4/5/2005 12:00 AM
COLLEGE STATION – A textile insulation technology that the Texas Engineering Extension Service (TEEX) helped transfer from NASA-sponsored research to consumer products will be inducted into the 2005 Space Technology Hall of Fame on April 7 as part of the 21st National Space Symposium in Colorado Springs, Colo.
The technology, Outlast Phase Change Materials, was initially developed to keep astronauts warm in space and has the capability of making textile products thinner, helping people or objects stay warmer longer, or keeping people cooler. Patented by Outlast Technology Inc. of Boulder, Colo., the product can also shield firefighters or other professionals from exposure to periods of high heat.
TEEX operates the Mid-Continent Technology Transfer Center, which is one of six NASA-funded Regional Technology Transfer Centers across the country. TEEX identified the Outlast technology in 1995 and then conducted market assessments and advised the company on a business plan.
The ingredients that make the Outlast technology effective are microencapsulated phase-change materials (microPCMs), which were developed by Triangle Research and Development Corporation of Raleigh, N.C., under Small Business Innovation Research agreements with NASA and the U.S. Air Force. Their original purpose was for use in space gloves. Now, Outlast’s Phase Change Technology is used in performance sportswear, shoes and bedding by a variety of nationally known manufacturers.
The Outlast technology continuously reacts with the body’s temperature to keep it more comfortable. Excess heat generated by the body is absorbed into the Outlast Thermocules, thereby reducing overheating and sweating. This stored heat is then released back into the body as needed to reduce chill.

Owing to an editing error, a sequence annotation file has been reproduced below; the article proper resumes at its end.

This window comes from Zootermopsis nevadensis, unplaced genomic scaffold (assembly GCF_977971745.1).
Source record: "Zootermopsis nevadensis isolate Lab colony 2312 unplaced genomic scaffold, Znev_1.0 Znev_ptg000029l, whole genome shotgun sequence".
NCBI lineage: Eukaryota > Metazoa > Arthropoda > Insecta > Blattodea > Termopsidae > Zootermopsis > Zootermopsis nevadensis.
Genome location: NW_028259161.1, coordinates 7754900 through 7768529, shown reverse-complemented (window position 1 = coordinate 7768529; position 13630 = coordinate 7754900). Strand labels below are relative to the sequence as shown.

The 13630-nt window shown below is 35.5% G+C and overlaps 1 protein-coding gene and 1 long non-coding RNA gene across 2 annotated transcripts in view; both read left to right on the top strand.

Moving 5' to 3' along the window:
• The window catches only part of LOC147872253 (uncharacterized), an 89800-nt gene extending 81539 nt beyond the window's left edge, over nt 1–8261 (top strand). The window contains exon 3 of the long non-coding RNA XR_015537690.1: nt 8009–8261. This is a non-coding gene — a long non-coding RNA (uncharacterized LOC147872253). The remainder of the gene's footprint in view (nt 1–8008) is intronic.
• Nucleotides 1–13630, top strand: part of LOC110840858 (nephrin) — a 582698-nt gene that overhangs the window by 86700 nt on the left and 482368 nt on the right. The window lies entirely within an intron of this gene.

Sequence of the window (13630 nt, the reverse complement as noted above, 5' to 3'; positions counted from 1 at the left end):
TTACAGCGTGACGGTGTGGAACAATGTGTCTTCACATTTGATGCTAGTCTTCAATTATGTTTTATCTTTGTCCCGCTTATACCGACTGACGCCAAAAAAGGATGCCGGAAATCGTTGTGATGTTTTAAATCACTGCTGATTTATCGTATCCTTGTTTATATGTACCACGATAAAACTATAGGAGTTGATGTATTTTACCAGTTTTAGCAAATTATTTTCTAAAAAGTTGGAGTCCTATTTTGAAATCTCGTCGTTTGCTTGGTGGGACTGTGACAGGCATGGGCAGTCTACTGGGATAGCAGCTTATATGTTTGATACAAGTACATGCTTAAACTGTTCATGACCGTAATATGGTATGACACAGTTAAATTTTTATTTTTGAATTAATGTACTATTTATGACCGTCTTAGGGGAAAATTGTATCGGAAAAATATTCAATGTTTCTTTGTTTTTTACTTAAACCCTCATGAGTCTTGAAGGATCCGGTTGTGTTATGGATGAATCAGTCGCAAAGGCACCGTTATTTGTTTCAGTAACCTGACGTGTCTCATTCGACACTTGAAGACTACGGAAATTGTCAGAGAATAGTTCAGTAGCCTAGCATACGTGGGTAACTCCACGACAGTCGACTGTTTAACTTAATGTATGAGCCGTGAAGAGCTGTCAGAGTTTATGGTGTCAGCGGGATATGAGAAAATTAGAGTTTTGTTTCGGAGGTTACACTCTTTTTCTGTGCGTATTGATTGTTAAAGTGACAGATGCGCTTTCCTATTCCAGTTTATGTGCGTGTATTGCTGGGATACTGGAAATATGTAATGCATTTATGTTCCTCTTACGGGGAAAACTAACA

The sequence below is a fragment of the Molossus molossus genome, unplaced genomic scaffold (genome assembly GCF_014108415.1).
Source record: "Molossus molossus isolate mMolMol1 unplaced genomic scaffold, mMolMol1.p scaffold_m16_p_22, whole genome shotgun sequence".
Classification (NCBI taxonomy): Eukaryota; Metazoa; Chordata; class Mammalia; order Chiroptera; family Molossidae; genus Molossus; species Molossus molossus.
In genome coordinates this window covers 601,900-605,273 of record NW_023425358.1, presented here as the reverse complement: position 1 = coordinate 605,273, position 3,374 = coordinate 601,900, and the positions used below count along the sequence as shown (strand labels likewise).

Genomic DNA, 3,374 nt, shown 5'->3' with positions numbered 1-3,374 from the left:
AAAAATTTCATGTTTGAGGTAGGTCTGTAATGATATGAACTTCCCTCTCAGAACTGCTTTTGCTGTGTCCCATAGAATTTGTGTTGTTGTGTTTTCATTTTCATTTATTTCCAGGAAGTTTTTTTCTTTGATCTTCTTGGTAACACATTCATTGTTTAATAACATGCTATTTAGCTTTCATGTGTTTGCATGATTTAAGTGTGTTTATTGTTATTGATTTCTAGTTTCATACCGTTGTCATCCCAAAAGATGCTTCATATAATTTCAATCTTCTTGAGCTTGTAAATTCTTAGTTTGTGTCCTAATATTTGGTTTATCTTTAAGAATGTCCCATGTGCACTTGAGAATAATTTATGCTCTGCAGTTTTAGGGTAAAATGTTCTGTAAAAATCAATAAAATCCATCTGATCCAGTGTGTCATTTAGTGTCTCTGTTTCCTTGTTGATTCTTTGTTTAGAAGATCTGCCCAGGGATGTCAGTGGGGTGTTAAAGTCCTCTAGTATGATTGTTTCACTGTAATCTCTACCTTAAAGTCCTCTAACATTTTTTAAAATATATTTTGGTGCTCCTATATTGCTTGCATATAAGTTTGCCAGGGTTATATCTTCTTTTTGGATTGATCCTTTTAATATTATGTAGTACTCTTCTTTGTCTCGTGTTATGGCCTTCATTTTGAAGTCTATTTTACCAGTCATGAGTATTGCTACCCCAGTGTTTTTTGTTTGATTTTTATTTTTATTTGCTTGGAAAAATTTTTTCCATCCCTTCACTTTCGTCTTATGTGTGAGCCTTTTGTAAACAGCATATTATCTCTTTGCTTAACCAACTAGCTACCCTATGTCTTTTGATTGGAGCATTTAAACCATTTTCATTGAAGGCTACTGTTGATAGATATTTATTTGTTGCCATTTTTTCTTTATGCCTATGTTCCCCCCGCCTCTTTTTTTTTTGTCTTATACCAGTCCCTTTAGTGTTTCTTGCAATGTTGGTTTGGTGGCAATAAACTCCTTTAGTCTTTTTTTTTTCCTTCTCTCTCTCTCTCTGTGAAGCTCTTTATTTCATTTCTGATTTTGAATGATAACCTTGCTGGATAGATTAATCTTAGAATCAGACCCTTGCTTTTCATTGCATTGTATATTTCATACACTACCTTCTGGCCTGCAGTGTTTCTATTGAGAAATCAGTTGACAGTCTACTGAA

The Mid-Continent Technology Transfer Center’s role in the successful development and commercialization of Outlast Phase Change Materials will be officially recognized with the presentation of the Space Technology Hall of Fame Organizational Certificate of Commendation.
The National Space Symposium is hosted by the Space Foundation, a national nonprofit organization founded in 1983 that vigorously advances civil, commercial and national security space endeavors and educational excellence. The Space Foundation established the Space Technology Hall of Fame in 1988 in conjunction with NASA. Its purpose is threefold: to honor the innovators who have transformed technology originally developed for space use into commercial products; to increase the public awareness of the benefits of space spinoff technology and to encourage further innovation.
The Hall of Fame awards dinner is expected to attract more than 1,100 senior space leaders and guests. Previous inductees into the Space Technology Hall of Fame include global positioning systems, DirecTV, satellite radio, cordless tools and a host of medical technologies.
TEEX, a member of The Texas A&M University System, offers hands-on, customized training, exercises, technical assistance and technology transfer services impacting Texas and beyond.